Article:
Portfolio construction: the recipe is as important as the ingredients
Portfolio Construction Titleimage

I have been lucky to guest lecture at the University of Sydney over the last 12 months, and it has made me realise there are few “practitioner guides” for students or less experienced investors. I hope to shine a light on how we think about some of the more esoteric aspects of the investment process. This is not only for the students and newer investors but also for those who are interested in what happens behind our four walls at TDM Growth Partners.

At TDM we operate a business which partners with management teams for the long term. We invest capital on behalf of a small number of clients as if it were our own. For us, this means having high levels of alignment between ourselves and our clients. When we invest our clients’ money, we are also investing ours and our family’s money in the same companies and in the same proportion. Our “true north” of ensuring we are 100% aligned with our clients is a key building block of everything we do, including portfolio construction as I explore below.


The importance of portfolio construction

Often we get asked, “so, what stocks do you like at the moment?”. This is usually an easy question to answer. We spend our working hours looking for new opportunities and new businesses in which to invest. However, the question we never get asked is “well, how much do you like it?”. This question gets to the heart of what we spend a lot of our time thinking about: portfolio construction.

Often we get asked, “so, what stocks do you like at the moment?”. This is usually an easy question to answer. We spend our working hours looking for new opportunities and new businesses in which to invest. However, the question we never get asked is “well, how much do you like it?”. This question gets to the heart of what we spend a lot of our time thinking about: portfolio construction.

We invest in public and private businesses but unlike private equity or venture capital, we do not operate a fixed-life, fund structure. Some investment firms take capital from institutional clients and once they are “fully deployed” go and raise more capital to invest into new opportunities. This makes sense for institutional investors. Unfortunately, my own capital doesn’t work like that. Once I’ve invested it all, I’ve got to trust I’ve made the right decisions. If new and better opportunities come along that I want to invest in, I must sell some of my existing holdings.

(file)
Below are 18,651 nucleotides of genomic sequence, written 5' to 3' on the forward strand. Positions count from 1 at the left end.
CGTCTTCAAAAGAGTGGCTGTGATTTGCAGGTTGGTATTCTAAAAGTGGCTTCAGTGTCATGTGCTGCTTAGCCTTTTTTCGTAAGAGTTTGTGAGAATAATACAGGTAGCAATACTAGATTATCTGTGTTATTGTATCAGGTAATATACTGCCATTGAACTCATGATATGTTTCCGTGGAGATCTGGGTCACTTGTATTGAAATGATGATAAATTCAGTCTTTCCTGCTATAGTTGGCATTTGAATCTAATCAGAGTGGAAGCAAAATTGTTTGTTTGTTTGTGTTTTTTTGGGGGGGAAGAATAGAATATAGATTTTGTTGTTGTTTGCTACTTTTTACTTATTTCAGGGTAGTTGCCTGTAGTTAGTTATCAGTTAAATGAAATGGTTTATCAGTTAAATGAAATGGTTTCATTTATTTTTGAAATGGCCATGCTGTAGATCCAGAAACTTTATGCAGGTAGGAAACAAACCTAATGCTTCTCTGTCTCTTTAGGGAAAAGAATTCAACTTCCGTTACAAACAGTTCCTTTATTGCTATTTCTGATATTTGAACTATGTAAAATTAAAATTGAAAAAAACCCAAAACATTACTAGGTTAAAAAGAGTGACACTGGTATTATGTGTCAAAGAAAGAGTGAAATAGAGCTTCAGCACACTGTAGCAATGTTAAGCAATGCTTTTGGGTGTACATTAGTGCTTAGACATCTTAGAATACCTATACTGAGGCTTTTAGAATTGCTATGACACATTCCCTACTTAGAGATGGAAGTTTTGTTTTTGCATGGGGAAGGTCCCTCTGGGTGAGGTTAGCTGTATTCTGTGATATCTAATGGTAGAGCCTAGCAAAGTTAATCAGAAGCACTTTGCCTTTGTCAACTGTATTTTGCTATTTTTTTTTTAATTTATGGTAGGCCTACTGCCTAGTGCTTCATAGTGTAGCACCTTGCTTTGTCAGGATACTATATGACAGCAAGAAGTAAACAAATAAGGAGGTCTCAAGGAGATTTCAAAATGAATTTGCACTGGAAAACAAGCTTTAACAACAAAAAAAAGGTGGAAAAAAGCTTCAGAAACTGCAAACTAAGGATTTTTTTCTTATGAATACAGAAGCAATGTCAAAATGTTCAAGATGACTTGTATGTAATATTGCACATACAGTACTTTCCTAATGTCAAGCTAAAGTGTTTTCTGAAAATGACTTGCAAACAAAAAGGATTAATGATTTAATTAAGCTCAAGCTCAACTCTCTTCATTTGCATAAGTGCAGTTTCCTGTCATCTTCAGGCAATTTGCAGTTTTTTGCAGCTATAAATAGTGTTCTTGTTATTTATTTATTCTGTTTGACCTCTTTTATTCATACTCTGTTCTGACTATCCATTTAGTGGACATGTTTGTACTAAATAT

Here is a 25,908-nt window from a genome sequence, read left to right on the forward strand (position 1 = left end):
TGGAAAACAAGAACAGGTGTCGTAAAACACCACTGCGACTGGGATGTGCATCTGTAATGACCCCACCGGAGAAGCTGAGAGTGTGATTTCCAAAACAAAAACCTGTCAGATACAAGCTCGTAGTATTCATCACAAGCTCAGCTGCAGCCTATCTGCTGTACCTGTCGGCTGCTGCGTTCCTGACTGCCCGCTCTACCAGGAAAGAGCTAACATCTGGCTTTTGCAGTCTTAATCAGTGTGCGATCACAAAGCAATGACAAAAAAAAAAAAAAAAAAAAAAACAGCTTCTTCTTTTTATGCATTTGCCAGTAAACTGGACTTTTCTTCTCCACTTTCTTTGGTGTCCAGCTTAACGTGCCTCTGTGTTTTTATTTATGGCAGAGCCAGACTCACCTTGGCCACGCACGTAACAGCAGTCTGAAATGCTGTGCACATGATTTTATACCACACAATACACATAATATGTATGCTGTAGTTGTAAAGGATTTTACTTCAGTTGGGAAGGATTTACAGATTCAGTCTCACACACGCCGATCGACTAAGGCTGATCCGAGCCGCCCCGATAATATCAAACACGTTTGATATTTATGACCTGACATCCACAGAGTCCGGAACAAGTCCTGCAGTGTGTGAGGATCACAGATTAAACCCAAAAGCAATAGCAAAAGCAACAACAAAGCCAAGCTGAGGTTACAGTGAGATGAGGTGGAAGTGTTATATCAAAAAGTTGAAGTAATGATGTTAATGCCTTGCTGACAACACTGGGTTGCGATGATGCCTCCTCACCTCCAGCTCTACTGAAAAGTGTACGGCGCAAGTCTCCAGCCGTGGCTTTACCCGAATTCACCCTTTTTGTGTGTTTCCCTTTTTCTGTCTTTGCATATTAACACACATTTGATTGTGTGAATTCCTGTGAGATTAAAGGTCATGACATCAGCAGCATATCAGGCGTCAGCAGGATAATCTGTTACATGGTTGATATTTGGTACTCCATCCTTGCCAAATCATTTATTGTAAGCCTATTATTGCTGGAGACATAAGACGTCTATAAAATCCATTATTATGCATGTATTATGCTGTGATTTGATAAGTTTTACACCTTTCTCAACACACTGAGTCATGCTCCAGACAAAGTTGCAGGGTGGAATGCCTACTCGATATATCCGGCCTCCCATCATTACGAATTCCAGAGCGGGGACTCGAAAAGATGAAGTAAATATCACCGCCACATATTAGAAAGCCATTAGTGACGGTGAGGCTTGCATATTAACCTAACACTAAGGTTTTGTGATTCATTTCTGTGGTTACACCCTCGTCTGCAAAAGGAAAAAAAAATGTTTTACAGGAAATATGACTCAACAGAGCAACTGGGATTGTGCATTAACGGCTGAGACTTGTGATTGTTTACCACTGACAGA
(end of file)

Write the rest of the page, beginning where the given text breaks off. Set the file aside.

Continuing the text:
That’s what we mean by managing money as if it were our own: being diligent and thoughtful about our capital allocation decisions within our portfolio because once we’ve deployed it, we won’t go and ask for more.

The purpose of the post is to describe how we approach portfolio construction. We have found few explanations online about how investors make these decisions. This post will cover how I think about this decision-making process and how we determine whether one Company deserves 1% of our portfolio or 25%.

Firstly, a disclaimer: I do not believe there is only one “right” answer to portfolio construction. You will get the answer to whether you’ve made the right decisions in 25 years’ time when you can look back on your investing track record and see whether you “beat” the market. Given this caveat, this is my perspective working in an investment company which emphasizes being a “business owner” in a small number of companies and believes in partnering with management teams to help them build outstanding businesses over the long term.

This discussion will consist of two posts. The first post looks at constructing a portfolio based on each investment opportunity, or a “bottom-up” approach. The second post will address overlaying “market” considerations and the importance of the cash balance.


Bottom-up portfolio construction

The principle vantage point we take when making these decisions starts with our unit of analysis: the company we are looking to invest in. In particular, does the investment opportunity provide sufficient “risk adjusted returns” to warrant being one of the very few companies (typically 10–12) we hold in our portfolio at any one time? To put another way, are we investing our capital with a sufficient margin of safety (loosely defined as the likelihood of capital preservation)?